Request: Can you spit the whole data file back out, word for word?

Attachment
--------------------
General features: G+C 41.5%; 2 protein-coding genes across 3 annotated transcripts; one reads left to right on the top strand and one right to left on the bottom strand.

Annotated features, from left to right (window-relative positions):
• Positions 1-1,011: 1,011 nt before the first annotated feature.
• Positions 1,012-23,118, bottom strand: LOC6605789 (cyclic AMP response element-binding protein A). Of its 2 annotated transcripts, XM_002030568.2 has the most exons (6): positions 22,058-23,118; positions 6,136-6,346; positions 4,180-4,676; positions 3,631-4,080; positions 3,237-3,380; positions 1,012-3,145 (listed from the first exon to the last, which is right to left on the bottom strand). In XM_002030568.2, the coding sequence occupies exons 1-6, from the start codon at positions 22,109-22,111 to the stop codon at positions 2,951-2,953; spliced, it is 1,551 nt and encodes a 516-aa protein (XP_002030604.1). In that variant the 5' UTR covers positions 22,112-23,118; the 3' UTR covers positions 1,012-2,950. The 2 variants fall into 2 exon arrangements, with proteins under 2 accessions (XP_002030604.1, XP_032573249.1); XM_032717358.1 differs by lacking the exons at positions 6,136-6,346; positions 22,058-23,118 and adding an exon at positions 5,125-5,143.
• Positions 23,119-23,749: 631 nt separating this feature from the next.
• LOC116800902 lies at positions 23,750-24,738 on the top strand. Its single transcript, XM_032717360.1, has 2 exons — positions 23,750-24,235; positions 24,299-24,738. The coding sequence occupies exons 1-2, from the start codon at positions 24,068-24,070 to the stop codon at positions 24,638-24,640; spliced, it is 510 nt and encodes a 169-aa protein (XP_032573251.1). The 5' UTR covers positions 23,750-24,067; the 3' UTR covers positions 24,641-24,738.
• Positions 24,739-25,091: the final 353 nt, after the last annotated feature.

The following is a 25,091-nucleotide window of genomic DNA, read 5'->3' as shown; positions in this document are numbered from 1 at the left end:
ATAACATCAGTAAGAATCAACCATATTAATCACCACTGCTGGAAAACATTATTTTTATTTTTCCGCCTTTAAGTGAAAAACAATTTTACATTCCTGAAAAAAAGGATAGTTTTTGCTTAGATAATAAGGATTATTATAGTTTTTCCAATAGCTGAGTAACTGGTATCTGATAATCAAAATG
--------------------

General features: G+C 41.5%; 2 protein-coding genes across 3 annotated transcripts; one reads left to right on the top strand and one right to left on the bottom strand.

Annotated features, from left to right (window-relative positions):
• Positions 1-1,011: 1,011 nt before the first annotated feature.
• Positions 1,012-23,118, bottom strand: LOC6605789 (cyclic AMP response element-binding protein A). Of its 2 annotated transcripts, XM_002030568.2 has the most exons (6): positions 22,058-23,118; positions 6,136-6,346; positions 4,180-4,676; positions 3,631-4,080; positions 3,237-3,380; positions 1,012-3,145 (listed from the first exon to the last, which is right to left on the bottom strand). In XM_002030568.2, the coding sequence occupies exons 1-6, from the start codon at positions 22,109-22,111 to the stop codon at positions 2,951-2,953; spliced, it is 1,551 nt and encodes a 516-aa protein (XP_002030604.1). In that variant the 5' UTR covers positions 22,112-23,118; the 3' UTR covers positions 1,012-2,950. The 2 variants fall into 2 exon arrangements, with proteins under 2 accessions (XP_002030604.1, XP_032573249.1); XM_032717358.1 differs by lacking the exons at positions 6,136-6,346; positions 22,058-23,118 and adding an exon at positions 5,125-5,143.
• Positions 23,119-23,749: 631 nt separating this feature from the next.
• LOC116800902 lies at positions 23,750-24,738 on the top strand. Its single transcript, XM_032717360.1, has 2 exons — positions 23,750-24,235; positions 24,299-24,738. The coding sequence occupies exons 1-2, from the start codon at positions 24,068-24,070 to the stop codon at positions 24,638-24,640; spliced, it is 510 nt and encodes a 169-aa protein (XP_032573251.1). The 5' UTR covers positions 23,750-24,067; the 3' UTR covers positions 24,641-24,738.
• Positions 24,739-25,091: the final 353 nt, after the last annotated feature.

The following is a 25,091-nucleotide window of genomic DNA, read 5'->3' as shown; positions in this document are numbered from 1 at the left end:
ATAACATCAGTAAGAATCAACCATATTAATCACCACTGCTGGAAAACATTATTTTTATTTTTCCGCCTTTAAGTGAAAAACAATTTTACATTCCTGAAAAAAAGGATAGTTTTTGCTTAGATAATAAGGATTATTATAGTTTTTCCAATAGCTGAGTAACTGGTATCTGATAATCAAAATG